As minor league baseball season was winding down, some news broke.
The New York Mets had signed former football player (and former college baseball player) Tim Tebow to a contract, and assigned him to instructional league. This was following a try-out heard ‘round the baseball world. There was swift and passionate reaction from baseball fans and those in the media. But most interestingly, and most meaningful, was the reaction of players in the minor leagues. Many took to Twitter to declare their feelings, and to explain the reality of their experience.
Tebow was for tenth slot draft money, and assigned to instructional league in Port St. Lucie, home of the Florida State League Mets affiliate and the spring training facility.
Pitcher Todd Van Steensel read the news the same as we all did. But he’d been in the minor leagues for seven years with the Minnesota Twins, and the native Australian had many thoughts about the Tebow signing, and how MLB operates. Like many minor league players today, he began tweeting those thoughts.
“No other MiLBer gets the luxury of working a job during the season to make more money, why should he?”
“This is disgusting. I know senior signs who received $1000 who have more baseball talent in one pinky than Tebow has.”
Van Steensel joined the chorus of professional players who were unamused, unimpressed with the signing, along with Rays minor league pitcher Jacob Faria. While baseball might be an experiment for Tebow, it’s the livelihood of minor league players hoping for a shot at a major league call-up, and hopefully a career. In the past, players like Van Steensel didn’t have a voice, or wouldn’t have used it, but in the social media era, minor league players have a platform long before they make it to MLB.
“Whenever you share an honest opinion on social media, you’re aware of the implications,” Van Steensel said. “So for the most part, I try to steer away from controversy. But in some cases, you do feel like a voice needs to be heard.”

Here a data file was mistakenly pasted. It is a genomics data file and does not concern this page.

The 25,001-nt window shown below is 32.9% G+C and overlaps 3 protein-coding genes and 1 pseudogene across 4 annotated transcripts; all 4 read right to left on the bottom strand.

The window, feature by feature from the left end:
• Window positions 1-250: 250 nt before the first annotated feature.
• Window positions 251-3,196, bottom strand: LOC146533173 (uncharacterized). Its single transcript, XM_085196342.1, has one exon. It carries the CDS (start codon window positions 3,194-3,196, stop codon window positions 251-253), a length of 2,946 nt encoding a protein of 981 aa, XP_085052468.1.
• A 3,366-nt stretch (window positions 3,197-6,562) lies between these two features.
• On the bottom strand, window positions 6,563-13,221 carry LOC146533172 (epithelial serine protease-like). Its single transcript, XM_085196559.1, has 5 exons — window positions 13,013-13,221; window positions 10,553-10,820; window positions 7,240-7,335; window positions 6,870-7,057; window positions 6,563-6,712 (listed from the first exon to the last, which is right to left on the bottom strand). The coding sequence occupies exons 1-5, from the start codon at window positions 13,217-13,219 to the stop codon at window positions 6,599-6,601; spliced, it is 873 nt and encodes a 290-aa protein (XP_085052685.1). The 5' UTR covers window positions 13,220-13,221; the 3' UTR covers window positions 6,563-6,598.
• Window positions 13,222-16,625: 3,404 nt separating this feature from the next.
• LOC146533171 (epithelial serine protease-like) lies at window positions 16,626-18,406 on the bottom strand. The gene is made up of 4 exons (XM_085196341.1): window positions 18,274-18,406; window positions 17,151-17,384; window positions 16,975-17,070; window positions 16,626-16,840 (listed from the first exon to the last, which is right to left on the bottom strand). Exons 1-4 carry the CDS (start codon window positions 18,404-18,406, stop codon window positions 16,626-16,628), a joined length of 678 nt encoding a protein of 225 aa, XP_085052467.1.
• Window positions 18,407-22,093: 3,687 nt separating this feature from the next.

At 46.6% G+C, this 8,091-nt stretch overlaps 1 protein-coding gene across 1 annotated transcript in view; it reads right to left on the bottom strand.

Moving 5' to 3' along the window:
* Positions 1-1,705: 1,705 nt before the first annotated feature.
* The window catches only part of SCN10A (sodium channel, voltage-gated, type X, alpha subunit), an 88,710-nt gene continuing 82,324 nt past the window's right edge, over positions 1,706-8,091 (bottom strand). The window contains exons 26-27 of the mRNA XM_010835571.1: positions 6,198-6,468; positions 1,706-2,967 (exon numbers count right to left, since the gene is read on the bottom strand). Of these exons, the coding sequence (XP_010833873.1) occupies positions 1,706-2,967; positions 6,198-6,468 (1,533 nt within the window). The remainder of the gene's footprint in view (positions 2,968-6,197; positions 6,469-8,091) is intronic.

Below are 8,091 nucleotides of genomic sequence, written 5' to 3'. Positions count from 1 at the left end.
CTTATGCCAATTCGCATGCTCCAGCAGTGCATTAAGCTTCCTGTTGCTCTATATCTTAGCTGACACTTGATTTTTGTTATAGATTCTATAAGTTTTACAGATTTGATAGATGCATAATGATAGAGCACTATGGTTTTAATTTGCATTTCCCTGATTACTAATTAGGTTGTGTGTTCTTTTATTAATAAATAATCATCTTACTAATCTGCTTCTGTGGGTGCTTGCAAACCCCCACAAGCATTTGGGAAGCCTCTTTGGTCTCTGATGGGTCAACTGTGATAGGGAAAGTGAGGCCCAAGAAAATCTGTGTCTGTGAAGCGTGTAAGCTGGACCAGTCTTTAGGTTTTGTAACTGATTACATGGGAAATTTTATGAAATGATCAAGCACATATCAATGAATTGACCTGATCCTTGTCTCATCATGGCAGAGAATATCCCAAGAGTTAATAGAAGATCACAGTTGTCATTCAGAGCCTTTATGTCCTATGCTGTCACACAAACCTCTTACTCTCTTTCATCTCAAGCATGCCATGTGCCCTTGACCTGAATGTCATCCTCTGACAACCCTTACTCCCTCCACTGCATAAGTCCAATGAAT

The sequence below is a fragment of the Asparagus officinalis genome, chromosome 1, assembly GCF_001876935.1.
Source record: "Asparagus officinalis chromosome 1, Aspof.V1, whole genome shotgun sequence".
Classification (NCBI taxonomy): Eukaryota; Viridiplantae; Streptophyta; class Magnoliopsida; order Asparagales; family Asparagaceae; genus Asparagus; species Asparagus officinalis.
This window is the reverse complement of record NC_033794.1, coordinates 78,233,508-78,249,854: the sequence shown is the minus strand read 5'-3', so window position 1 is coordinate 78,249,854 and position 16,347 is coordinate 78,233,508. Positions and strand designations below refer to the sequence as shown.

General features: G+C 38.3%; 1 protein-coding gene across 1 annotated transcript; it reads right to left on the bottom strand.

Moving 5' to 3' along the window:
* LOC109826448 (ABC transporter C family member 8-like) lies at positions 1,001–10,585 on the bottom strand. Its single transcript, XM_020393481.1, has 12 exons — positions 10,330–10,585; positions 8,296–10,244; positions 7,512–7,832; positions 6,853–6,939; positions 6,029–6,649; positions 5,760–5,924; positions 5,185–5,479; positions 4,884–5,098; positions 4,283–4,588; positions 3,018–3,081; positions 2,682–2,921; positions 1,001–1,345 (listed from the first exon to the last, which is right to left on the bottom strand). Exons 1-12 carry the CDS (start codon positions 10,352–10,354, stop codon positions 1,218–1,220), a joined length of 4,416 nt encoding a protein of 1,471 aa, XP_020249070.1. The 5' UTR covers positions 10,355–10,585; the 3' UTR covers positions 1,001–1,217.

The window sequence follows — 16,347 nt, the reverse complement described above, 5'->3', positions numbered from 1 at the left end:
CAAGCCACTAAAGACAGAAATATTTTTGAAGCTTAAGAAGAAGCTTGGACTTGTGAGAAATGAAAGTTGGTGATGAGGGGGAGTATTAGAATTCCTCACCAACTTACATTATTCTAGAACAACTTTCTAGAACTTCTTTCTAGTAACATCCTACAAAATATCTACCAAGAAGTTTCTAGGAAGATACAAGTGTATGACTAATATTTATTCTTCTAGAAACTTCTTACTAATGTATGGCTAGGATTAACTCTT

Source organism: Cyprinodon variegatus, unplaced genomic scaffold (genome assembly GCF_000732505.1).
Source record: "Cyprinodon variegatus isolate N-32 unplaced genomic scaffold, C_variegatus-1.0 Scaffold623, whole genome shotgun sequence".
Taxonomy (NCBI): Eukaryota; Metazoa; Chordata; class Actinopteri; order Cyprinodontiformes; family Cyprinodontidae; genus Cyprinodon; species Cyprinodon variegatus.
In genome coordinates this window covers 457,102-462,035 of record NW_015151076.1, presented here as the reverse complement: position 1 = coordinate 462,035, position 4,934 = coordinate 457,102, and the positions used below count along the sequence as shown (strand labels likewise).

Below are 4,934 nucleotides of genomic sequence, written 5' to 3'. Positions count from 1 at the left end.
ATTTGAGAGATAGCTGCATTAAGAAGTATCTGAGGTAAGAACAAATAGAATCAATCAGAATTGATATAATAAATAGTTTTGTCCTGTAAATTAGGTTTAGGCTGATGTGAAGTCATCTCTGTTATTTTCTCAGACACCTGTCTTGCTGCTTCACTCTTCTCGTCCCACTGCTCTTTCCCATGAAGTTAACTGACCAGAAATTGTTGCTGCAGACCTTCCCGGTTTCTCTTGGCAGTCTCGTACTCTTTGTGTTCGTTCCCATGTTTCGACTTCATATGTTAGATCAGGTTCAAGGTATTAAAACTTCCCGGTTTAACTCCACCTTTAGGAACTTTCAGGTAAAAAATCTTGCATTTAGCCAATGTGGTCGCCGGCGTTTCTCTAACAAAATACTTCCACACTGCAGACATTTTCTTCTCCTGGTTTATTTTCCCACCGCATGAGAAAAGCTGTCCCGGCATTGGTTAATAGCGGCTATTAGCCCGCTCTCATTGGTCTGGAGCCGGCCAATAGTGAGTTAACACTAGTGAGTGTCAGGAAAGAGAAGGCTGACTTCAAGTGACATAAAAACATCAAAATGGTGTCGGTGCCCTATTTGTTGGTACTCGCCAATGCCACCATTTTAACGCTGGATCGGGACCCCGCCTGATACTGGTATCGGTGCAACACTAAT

In the case of Tebow, Van Steensel points to several reasons why he felt the need to use his voice now.
“I felt like as a minor league player who doesn’t get any special treatment I was disappointed in how Tebow is allowed days off from Instructional League to work an ESPN job, and the average person needed to know that this isn’t what minor league baseball is about. In the minors, we’re lucky to get two days off a month and he will get days off to go make money at another job,” he said. “No one else in the minors would be allowed to do that, so it’s frustrating that a guy who hasn’t played in ten years is being granted leave from baseball.”
Twitter has become our communal experience. We meet like-minded, similarly experienced people, and connect worldwide. It can serve as a place to hear your struggles reflected back to you. You’re not alone.
“Some days, a random act of kindness is what you need to get through the long days,” said Van Steensel of the connections he’s made with fans on Twitter, many of whom have given him care packages throughout the season.
Minor league players are counted among those in a uniquely qualified group. Sure, every major leaguer spent time in developmental league. But many in the minors are discussed less, and their progress isn’t covered as often by big league beat writers. The issue of minor league pay, due to a multi-person lawsuit filed on behalf of numerous former players, has emerged into the forefront, and MiLB players have addressed that too; sometimes, or more accurately, usually, with a good dose of humor. Anything from pay, to playing conditions and weather, lousy hotels and long bus trips that result in breaking down roadside, the difficulty of maintaining relationships, and even Chipotle have been favorite topics for minor leaguers trying to do their job, live out their dream, and reach the major leagues.